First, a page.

- E.g. Produce a single receipt for the result of an image processing pipeline, where different filters are in their own guests.

Privacy is a cornerstone of zero knowledge proofs, but being able to customize privacy options is challenging. Developers and users need customizable options depending on their needs. With composition, users can generate proofs about their private data, then have those proofs composed. This gives users maximal flexibility over how they handle their private data.

If you’ve already gotten started building a zkVM application and want to use composition, all you’ll need to do is run the *env::verify()* function inside your application. See the guest module of the risc0-zkvm crate for documentation, and check out this example for a practical demo.

If you’re just getting started, check out the zkVM Quick Start page.

When *env::verify()* is called, the receipt isn’t verified right away. Instead, it appends to the receipt an “assumption”. If a receipt contains one or more assumptions, those assumptions must be resolved before receipt verification will pass.

The term “assumption” is used similarly in plain English. Consider this sentence: “this shape is a rectangle assuming it's a square”. If we don’t know the shape is a square, we can’t decide whether it's a rectangle. We refer to receipts with unresolved assumptions as “conditional”.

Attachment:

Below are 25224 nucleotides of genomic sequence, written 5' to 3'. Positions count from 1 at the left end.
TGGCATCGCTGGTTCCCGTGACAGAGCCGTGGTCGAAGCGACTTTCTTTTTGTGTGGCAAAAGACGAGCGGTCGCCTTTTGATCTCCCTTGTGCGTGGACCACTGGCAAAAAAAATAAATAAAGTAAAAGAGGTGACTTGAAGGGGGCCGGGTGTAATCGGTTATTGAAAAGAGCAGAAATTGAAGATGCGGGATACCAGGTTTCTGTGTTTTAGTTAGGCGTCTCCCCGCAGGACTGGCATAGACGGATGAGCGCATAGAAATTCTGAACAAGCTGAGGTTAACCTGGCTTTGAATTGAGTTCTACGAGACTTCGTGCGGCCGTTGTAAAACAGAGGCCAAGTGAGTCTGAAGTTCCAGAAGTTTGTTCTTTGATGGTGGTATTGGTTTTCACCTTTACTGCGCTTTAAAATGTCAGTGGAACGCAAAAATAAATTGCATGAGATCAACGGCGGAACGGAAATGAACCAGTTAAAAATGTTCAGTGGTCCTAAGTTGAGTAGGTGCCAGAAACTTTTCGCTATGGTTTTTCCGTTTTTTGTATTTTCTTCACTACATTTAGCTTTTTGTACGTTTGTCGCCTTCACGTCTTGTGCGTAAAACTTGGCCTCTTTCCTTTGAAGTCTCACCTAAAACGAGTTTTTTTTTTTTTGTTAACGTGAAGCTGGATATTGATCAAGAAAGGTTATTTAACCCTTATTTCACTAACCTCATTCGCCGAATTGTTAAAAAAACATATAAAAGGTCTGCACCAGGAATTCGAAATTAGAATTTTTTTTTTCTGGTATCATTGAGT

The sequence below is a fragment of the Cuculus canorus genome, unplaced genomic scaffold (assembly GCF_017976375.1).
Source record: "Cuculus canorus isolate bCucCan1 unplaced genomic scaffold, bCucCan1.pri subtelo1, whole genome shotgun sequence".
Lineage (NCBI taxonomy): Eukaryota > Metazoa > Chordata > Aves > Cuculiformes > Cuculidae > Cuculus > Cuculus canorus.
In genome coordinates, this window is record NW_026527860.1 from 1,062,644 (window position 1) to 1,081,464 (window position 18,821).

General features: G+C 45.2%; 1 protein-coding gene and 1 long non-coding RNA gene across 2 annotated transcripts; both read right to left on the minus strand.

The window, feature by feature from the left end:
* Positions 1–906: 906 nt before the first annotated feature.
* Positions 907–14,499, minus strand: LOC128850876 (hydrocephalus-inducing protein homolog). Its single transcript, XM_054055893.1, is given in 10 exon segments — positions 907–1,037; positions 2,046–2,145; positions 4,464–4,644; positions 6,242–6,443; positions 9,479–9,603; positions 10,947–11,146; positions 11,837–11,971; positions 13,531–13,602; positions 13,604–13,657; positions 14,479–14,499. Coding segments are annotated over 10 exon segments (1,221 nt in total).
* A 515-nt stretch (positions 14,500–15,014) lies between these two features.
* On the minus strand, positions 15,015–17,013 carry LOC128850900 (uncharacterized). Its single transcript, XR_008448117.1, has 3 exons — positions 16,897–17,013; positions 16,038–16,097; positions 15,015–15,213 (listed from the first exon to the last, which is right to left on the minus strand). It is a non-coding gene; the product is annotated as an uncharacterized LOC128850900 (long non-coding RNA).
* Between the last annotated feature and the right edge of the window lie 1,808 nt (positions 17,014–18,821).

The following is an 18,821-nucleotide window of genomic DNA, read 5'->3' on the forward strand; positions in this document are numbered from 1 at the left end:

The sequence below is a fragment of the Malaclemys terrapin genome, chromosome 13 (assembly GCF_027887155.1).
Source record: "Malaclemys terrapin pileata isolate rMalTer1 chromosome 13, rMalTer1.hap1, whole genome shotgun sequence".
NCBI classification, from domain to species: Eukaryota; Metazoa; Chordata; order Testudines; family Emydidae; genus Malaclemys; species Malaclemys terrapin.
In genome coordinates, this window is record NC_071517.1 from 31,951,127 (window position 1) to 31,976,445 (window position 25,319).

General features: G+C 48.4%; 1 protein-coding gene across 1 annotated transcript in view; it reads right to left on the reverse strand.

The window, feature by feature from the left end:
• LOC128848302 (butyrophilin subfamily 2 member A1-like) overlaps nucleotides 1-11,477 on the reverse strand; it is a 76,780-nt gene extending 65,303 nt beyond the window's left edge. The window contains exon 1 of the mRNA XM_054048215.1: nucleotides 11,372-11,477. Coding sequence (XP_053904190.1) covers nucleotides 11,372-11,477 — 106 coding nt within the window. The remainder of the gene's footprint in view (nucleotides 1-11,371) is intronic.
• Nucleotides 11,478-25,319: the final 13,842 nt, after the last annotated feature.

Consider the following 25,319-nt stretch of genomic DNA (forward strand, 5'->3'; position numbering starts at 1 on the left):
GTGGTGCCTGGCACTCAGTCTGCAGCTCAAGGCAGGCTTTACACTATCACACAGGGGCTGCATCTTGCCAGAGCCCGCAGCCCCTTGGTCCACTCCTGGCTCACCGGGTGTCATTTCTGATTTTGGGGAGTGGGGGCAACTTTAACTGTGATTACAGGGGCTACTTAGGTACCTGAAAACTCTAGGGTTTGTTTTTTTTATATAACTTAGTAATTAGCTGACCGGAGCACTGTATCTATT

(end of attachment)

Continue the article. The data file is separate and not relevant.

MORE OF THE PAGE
On the receipt, an assumption represented by the hash of a receipt claim. The receipt claim contains all the public details of a zkVM execution, and most notably contains the journal and image ID. With this we can represent any statement verifiable by a computer. We could write a program that verifies a given shape is a square, and produces a receipt proving this to be the case. We can pass the claim from that receipt as input to a program that verifies a given shape is a rectangle by assuming it’s a square. We now have a conditional receipt that the given shape is a rectangle.

If there exists a receipt that proves this assumption to be valid, then the prover can use the RISC Zero recursion circuit to remove the assumption from the conditional receipt. This works by having the recursion circuit:

- verify a receipt for the assumption, proving the assumption to be true, and also

- verifying the conditional receipt

If statement B is true, and statement A is true assuming B, then clearly A is true. Using that same logic, the recursion circuit converts the conditional receipt to an unconditional receipt by removing the assumption. Now this receipt will be accepted by any verifier.

The recursion circuit actually isn’t new. It’s the same system we use to unlock executions of unbounded length through continuations. It’s also extremely efficient, taking less than 2s on an NVIDIA GPU or Apple’s Metal accelerator. By using the assumptions system to offload receipt verification to our optimized prover, using composition has very little overhead. It also integrates with Bonsai’s highly parallel proving engine to further push the scale of computation possible in ZK.